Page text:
Region

Africa

Broken Girls and Broken Boys—Trapped Under COVID-19 Lockdown (Part II)

Since the lockdown commenced in Nigeria, children experiencing abuse of all forms have been badly hit. Rescue centers haven’t been operating fully, places to escape are either non-existent in their area or too far away to run to, and many homes and shelters have refused to admit children for fear of contaminating the other kids with COVID-19 infection.

COVID-19: For Victims of Abuse, Social Distancing Makes Things Worse

While the months-long lockdown imposed by the government to check the spread of coronavirus lasted, activists and authorities in Nigeria reported an increase in gender-based violence as victims were forced to stay more closely with their abusers, and found it more difficult to seek help due to the restriction of movement.

After COVID: Feminist Policies Save Lives and Uphold Rights

The patriarchal policies across MENA came into full play during COVID-19 as women’s vulnerability and burden increased exponentially against a system that was, even before the pandemic, broken and unable to protect women.

The Crisis Egyptian Doctors Are Facing

A group of Egyptian doctors stopped working in response to the COVID-19 deaths of already 22 of their colleagues. The Medical Union of Egypt said the government neglects to equip doctors with the tools they need.

Mapping Makoko

Makoko, one of the most crowded slums in Lagos, Nigeria, is finally being mapped—a project intertwined with the fight for property rights in the community.

After Dictatorship

The world watched in awe as the Sudanese people brought about the downfall of long-time dictator Omar al-Bashir in April 2019. Can Sudan now excavate itself from 30 years of dictatorship?

Congo's Illegal Timber

In the depths of the second-largest rainforest on the planet, an Indigenous community is waging a fight against industrial giants that are destroying their ancestral forest.

Outsourcing Migrants

The Associated Press examines what happens to asylum-seekers when Europe and the United States close their doors, outsourcing migrants to other countries.

Dominion: Land Grab in the Name of Conservation

Land reform, or sleight of hand? Who benefited from the multimillion-dollar MalaMala deal in greater Kruger National Park? Oxpeckers Investigative Environmental Journalism follows the money trail of South Africa's most expensive land settlement.

Stroke Is a Global Epidemic

Stroke is the world's second-leading killer and is particularly deadly in developing nations. In Zambia, a Harvard doctor is training the next generation of neurologists to help turn the tide.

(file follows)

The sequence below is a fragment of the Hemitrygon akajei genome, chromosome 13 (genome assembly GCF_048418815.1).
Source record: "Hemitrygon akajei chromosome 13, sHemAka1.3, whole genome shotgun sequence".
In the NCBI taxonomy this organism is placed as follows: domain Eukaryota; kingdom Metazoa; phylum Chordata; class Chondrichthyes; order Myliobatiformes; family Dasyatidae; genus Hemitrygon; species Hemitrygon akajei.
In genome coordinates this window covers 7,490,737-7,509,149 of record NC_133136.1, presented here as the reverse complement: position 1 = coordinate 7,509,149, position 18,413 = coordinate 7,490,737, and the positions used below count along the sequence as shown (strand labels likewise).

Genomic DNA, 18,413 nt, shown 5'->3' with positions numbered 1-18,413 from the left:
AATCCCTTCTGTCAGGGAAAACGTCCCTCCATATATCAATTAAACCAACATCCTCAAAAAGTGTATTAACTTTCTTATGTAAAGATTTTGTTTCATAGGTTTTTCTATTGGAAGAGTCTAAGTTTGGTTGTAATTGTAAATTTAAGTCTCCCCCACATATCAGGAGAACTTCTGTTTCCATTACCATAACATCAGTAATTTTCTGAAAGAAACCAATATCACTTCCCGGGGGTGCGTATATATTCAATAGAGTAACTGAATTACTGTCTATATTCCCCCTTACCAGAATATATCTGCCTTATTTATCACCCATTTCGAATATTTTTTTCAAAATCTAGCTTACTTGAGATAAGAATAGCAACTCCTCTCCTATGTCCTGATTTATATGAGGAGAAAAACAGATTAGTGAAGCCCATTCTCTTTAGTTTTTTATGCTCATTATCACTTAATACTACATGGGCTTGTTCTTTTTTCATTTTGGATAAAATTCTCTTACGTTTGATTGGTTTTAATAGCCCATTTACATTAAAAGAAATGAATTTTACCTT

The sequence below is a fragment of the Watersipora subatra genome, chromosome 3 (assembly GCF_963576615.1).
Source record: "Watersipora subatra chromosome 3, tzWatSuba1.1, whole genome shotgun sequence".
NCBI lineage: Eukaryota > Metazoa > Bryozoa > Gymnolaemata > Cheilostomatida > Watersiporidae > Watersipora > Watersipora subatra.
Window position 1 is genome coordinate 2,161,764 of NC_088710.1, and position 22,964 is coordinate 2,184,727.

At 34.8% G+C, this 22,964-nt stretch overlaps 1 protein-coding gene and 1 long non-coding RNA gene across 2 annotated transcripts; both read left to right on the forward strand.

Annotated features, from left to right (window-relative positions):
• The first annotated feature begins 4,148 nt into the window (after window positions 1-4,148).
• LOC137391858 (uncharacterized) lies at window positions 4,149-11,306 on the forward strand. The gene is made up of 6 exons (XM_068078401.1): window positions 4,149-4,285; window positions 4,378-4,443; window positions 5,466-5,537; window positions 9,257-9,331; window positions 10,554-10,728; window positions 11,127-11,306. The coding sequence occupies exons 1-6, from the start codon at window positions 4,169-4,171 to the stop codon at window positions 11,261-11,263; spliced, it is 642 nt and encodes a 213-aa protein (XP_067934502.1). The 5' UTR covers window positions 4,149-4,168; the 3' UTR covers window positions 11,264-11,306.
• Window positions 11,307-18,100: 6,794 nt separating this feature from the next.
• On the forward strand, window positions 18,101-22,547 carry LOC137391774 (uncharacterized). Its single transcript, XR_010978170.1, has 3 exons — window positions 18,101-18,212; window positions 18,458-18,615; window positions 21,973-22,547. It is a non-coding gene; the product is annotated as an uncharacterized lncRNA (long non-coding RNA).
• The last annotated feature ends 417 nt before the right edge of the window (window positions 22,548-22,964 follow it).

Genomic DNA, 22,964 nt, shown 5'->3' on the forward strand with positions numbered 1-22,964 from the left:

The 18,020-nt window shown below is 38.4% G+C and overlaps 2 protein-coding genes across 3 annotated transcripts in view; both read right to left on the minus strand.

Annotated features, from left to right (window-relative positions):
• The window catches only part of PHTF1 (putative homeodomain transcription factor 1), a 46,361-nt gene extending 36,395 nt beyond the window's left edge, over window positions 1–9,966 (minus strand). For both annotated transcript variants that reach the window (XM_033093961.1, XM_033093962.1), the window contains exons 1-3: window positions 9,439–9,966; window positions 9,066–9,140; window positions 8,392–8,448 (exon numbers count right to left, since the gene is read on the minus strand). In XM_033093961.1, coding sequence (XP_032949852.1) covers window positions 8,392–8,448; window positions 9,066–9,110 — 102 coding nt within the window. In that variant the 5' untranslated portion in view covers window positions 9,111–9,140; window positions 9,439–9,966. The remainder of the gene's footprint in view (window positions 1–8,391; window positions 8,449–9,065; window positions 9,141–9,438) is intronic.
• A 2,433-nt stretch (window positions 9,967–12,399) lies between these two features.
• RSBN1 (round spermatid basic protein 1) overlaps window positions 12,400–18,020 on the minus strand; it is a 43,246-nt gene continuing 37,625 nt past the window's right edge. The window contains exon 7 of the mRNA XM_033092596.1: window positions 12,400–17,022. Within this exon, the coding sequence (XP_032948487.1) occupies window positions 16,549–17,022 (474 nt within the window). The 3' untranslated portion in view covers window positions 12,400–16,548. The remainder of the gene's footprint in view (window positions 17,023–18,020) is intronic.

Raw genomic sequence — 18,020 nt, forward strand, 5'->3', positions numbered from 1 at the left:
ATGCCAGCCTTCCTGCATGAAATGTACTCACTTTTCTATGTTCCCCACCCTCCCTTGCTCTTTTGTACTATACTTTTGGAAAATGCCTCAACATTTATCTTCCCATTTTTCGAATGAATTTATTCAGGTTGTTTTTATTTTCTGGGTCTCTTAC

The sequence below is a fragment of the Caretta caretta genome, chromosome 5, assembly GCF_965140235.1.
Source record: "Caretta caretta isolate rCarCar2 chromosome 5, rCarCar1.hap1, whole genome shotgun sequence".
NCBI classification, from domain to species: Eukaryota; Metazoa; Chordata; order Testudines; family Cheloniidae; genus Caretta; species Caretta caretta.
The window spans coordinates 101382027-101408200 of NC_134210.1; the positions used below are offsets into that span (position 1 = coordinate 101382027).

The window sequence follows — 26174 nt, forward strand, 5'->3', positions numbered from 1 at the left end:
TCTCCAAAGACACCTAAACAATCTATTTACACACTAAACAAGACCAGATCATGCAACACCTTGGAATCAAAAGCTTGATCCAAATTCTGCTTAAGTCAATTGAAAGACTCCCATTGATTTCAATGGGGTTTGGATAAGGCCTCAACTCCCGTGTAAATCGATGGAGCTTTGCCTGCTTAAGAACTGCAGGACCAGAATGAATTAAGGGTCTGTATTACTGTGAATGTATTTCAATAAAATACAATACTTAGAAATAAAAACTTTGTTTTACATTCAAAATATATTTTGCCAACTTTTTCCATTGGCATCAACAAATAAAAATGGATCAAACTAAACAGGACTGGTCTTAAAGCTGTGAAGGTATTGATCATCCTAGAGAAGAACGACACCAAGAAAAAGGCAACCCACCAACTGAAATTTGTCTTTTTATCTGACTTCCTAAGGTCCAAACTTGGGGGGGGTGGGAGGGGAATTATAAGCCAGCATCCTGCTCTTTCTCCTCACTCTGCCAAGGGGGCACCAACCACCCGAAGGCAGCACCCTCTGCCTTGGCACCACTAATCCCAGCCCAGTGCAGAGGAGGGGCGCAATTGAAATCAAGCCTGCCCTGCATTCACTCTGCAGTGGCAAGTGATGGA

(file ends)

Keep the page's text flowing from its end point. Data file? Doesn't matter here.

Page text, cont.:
New Challenges in Senegal: Type 2 Diabetes

With the rise of obesity and diabetes in its population, Senegal is facing new challenges. While the factors causing this change may be obvious, the solutions are not always as simple.

Examining Domestic Violence in Lagos, Nigeria

Lagos' secretive culture has made it harder to tackle domestic violence. Regardless, women are resisting the secrecy, changing the culture, and speaking about their experiences.

Exodus in the Indian Ocean

In a little-known archipelago in the western Indian Ocean, a migration crisis that has claimed up to 50,000 lives is unfolding largely unnoticed by the outside world.

Meet the Journalist: Roxanne Scott

In 1960, about 100,000 turkeys in England suddenly died. Could grain contamination be the cause? Roxanne Scott explores how Nigerian farmers are planning to recover from aflatoxin contamination.

Meet the Journalist: Deborah Bloom

In a densely populated village outside Mombasa in Kenya, the effects of industrial pollution continue to harm inhabitants. Deborah Bloom chronicles an activist's fight against it.

Meet the Journalist: Yasmin Bendaas

Yasmin Bendaas discusses reporting in Algeria—a 2012 project on the disappearing tradition of facial tattoos among the Chaouia and a current project on the effect of climate change on sheepherders.

Meet the Journalist: Jon Cohen

Nigeria, Russia, and Florida have each had difficulty mounting a strong response to HIV/AIDS, at a time when neighboring countries or states have made progress in bringing their epidemics to an end.

Meet the Journalist: Tom Gardner

Journalist Tom Gardner discusses a two-part series of articles exploring Ethiopia's so-called "development state" and the crisis of expectations driving mass protest and exodus.

Meet the Journalist: Tom Gardner

Tom Gardner discusses his reporting as he follows the railway from Addis Ababa to the Djibouti coast examining efforts of the Ethiopian government to use grand infrastructure to develop a poor region.

'Losing Earth' Curricular Materials

Reading comprehension tools, activities and other resources to bring "Losing Earth," The New York Times Magazine's special issue on climate change, into the classroom and beyond.